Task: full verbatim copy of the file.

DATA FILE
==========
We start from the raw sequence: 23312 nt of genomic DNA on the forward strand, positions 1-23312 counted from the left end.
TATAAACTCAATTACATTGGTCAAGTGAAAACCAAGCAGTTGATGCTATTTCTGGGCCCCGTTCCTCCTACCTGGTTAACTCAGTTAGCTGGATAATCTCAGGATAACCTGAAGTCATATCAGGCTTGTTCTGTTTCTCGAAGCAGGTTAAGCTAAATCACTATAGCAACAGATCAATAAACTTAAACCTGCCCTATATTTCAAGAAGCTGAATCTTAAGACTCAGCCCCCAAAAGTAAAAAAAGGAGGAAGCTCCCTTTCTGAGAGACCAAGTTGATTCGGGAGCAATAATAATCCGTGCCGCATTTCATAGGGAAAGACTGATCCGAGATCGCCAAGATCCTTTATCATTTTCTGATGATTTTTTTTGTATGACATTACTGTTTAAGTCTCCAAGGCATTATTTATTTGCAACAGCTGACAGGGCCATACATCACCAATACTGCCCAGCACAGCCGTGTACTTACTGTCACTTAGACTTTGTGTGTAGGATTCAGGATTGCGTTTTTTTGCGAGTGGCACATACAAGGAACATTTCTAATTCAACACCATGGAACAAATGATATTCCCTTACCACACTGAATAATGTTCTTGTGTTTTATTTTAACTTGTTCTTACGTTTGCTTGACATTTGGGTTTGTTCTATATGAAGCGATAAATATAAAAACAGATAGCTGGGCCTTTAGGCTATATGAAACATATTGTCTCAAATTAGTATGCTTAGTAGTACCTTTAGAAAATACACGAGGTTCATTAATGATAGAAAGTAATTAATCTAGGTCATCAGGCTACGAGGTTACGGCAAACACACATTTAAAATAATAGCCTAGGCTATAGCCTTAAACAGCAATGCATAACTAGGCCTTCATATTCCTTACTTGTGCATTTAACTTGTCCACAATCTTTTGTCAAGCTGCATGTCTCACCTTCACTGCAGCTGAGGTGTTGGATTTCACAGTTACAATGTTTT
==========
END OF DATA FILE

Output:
We start from the raw sequence: 23312 nt of genomic DNA on the forward strand, positions 1-23312 counted from the left end.
TATAAACTCAATTACATTGGTCAAGTGAAAACCAAGCAGTTGATGCTATTTCTGGGCCCCGTTCCTCCTACCTGGTTAACTCAGTTAGCTGGATAATCTCAGGATAACCTGAAGTCATATCAGGCTTGTTCTGTTTCTCGAAGCAGGTTAAGCTAAATCACTATAGCAACAGATCAATAAACTTAAACCTGCCCTATATTTCAAGAAGCTGAATCTTAAGACTCAGCCCCCAAAAGTAAAAAAAGGAGGAAGCTCCCTTTCTGAGAGACCAAGTTGATTCGGGAGCAATAATAATCCGTGCCGCATTTCATAGGGAAAGACTGATCCGAGATCGCCAAGATCCTTTATCATTTTCTGATGATTTTTTTTGTATGACATTACTGTTTAAGTCTCCAAGGCATTATTTATTTGCAACAGCTGACAGGGCCATACATCACCAATACTGCCCAGCACAGCCGTGTACTTACTGTCACTTAGACTTTGTGTGTAGGATTCAGGATTGCGTTTTTTTGCGAGTGGCACATACAAGGAACATTTCTAATTCAACACCATGGAACAAATGATATTCCCTTACCACACTGAATAATGTTCTTGTGTTTTATTTTAACTTGTTCTTACGTTTGCTTGACATTTGGGTTTGTTCTATATGAAGCGATAAATATAAAAACAGATAGCTGGGCCTTTAGGCTATATGAAACATATTGTCTCAAATTAGTATGCTTAGTAGTACCTTTAGAAAATACACGAGGTTCATTAATGATAGAAAGTAATTAATCTAGGTCATCAGGCTACGAGGTTACGGCAAACACACATTTAAAATAATAGCCTAGGCTATAGCCTTAAACAGCAATGCATAACTAGGCCTTCATATTCCTTACTTGTGCATTTAACTTGTCCACAATCTTTTGTCAAGCTGCATGTCTCACCTTCACTGCAGCTGAGGTGTTGGATTTCACAGTTACAATGTTTT